CAPE TOWN – It’S 2006, and Jake White was feeling the heat for refusing to pick Luke Watson in the Springbok team.
This writer once asked him at a press conference about why he wasn’t picking a fetcher flank like Watson, and his obsession with big loose forwards who can jump in the line-outs.
White’s response? “The only fetcher I need are my two sons, when they fetch me a beer from the fridge on a Sunday.”
Now 14 years later, it’s a very different tune that the former Bok coach sings these days at Loftus Versfeld.
In fact, White came around to understanding the value that a specialist openside fetcher flank can add to any rugby team long before he came back to South Africa and the Bulls this year.
Michael Hooper played a starring role in his 2012 Brumbies Super Rugby team, and he called on George Smith to return from Japan to play for the Canberra outfit the next year.
At one stage, White even had two fetchers in his starting line-up in Smith and fellow Wallaby star David Pocock, and once was quoted as saying that Smith was “one of the greatest ever” players.
In 2020, having guided the Bulls to the top of the Super Rugby Unlocked log following the 30-25 victory over the Lions at the weekend, White is on the verge of delivering the first serious trophy to Loftus Versfeld since the 2010 Super Rugby title.
He can sit back and enjoy the view from the top this week, with the Bulls on a bye ahead of their final game against the Pumas in Pretoria on November 20.
One of the main reasons for the team’s success has been the form of their own fetcher flank, Marco van Staden.
— Official Blue Bulls (@BlueBullsRugby) October 27, 2020
A three-Test Springbok, who is the same height as Watson at 1.84m, the 25-year-old has been an integral cog in the Bulls machine winning four out of their five matches.
A key aspect of his game that has improved significantly is his ball-carrying. Van Staden has made 39 carries, which places him second behind Stormers fullback Warrick Gelant (44) on the official tournament list, while he has also excelled on defence, making 34 tackles to be placed joint second with the Lions No 8 Len Massyn – with Lions lock Marvin Orie on top with 37.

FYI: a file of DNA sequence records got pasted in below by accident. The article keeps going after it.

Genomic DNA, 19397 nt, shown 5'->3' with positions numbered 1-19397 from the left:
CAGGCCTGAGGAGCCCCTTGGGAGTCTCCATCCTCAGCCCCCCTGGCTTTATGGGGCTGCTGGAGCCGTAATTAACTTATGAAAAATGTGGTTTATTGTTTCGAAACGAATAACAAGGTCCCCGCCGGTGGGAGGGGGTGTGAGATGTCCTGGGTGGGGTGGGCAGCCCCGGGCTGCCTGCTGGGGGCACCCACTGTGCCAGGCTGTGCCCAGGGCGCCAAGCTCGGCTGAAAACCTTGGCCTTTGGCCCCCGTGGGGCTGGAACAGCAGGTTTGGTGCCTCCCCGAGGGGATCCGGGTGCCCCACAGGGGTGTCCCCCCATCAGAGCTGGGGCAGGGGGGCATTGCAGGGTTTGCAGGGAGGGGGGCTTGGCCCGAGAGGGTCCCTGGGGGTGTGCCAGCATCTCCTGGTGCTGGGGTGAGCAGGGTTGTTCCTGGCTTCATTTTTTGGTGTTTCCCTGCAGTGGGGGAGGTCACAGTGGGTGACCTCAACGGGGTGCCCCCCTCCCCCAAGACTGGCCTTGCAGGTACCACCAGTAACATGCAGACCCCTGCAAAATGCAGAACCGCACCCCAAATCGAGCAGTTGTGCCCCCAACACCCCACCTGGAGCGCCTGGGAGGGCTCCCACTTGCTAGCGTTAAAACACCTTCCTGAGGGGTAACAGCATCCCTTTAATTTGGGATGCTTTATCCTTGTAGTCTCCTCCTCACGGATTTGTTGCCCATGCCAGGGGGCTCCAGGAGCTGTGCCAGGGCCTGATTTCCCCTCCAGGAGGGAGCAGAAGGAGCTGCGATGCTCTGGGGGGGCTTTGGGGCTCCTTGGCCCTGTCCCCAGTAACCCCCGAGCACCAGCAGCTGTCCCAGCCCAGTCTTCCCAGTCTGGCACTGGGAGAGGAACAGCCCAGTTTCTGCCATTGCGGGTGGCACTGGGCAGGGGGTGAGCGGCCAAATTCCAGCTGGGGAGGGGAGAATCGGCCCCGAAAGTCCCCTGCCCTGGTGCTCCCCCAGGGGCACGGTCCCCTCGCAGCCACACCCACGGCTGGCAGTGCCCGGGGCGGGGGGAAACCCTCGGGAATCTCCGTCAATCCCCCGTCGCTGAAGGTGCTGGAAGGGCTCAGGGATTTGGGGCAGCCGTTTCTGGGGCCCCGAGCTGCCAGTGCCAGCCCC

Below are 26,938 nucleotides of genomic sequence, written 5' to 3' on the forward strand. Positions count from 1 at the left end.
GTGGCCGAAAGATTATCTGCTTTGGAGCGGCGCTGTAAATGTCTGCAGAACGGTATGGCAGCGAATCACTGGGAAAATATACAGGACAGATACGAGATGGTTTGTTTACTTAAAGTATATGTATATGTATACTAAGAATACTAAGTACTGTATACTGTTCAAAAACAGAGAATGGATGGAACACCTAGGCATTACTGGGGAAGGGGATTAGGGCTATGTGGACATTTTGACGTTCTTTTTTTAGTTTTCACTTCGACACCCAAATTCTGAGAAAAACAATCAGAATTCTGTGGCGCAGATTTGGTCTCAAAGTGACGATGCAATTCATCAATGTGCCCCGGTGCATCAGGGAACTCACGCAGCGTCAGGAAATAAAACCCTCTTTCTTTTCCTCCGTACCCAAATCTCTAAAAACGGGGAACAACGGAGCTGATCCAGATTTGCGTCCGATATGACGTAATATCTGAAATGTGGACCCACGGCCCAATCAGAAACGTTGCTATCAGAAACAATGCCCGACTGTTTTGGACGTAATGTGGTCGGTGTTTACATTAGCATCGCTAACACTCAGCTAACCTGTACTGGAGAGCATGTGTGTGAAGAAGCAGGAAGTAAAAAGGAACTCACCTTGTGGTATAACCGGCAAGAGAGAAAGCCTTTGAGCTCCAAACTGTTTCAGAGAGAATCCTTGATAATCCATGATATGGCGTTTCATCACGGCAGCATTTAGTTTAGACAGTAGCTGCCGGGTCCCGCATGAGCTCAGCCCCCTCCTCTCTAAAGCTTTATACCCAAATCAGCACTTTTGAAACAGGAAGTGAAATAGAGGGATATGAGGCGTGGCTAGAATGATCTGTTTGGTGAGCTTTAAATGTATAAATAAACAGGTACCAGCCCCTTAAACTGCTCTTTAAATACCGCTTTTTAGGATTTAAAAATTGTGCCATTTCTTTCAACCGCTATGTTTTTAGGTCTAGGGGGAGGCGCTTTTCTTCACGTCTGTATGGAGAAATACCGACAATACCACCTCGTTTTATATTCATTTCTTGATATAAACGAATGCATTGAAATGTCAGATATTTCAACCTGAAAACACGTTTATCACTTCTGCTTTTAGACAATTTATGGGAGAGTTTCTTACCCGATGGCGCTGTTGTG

But it is his breakdown work that has helped the Bulls to stop the momentum of the opposition, and win penalties to gain territory and launch attacks from.
Van Staden has perhaps been guilty of “chasing” almost every ruck in the past, and thereby conceding too many penalties, but he has learned how to hold back a bit and pounce at just the right time.
“He’s been probably the most consistent player for us this season. He’s always a threat – he carries well, his breakdown skills are phenomenal. I think what’s happened is that he’s got a lot of one-on-ones with the breakdown coach, Nollis Marais, and what’s really happening is that he is making such great calls as a defensive jackal as well,” White said.
“It’s not just going into every single breakdown. The way that he understands the role and understands the timing of what he does – whether he goes in, or folds around the corner and waits for the next breakdown, I thought he is getting better and better at that all the time. He was outstanding (against the Lions).”
So, White stopped short of saying the word “fetcher” but a jackal in Van Staden has proved a point …